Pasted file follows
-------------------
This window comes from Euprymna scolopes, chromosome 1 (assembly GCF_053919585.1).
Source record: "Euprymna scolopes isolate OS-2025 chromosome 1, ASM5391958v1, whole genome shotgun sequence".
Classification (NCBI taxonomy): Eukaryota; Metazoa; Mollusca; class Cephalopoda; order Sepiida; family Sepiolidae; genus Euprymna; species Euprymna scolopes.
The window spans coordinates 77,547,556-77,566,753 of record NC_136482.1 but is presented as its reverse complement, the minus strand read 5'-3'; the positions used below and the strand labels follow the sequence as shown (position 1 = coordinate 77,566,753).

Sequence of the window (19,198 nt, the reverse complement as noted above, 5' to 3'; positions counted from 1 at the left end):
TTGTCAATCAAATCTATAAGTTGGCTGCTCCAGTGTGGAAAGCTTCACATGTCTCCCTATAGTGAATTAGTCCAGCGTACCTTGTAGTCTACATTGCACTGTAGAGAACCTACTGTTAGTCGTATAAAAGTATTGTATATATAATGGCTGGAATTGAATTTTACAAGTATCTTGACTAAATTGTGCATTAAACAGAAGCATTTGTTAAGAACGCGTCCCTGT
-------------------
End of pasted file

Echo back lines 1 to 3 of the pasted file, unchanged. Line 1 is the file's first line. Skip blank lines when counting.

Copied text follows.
This window comes from Euprymna scolopes, chromosome 1 (assembly GCF_053919585.1).
Source record: "Euprymna scolopes isolate OS-2025 chromosome 1, ASM5391958v1, whole genome shotgun sequence".
Classification (NCBI taxonomy): Eukaryota; Metazoa; Mollusca; class Cephalopoda; order Sepiida; family Sepiolidae; genus Euprymna; species Euprymna scolopes.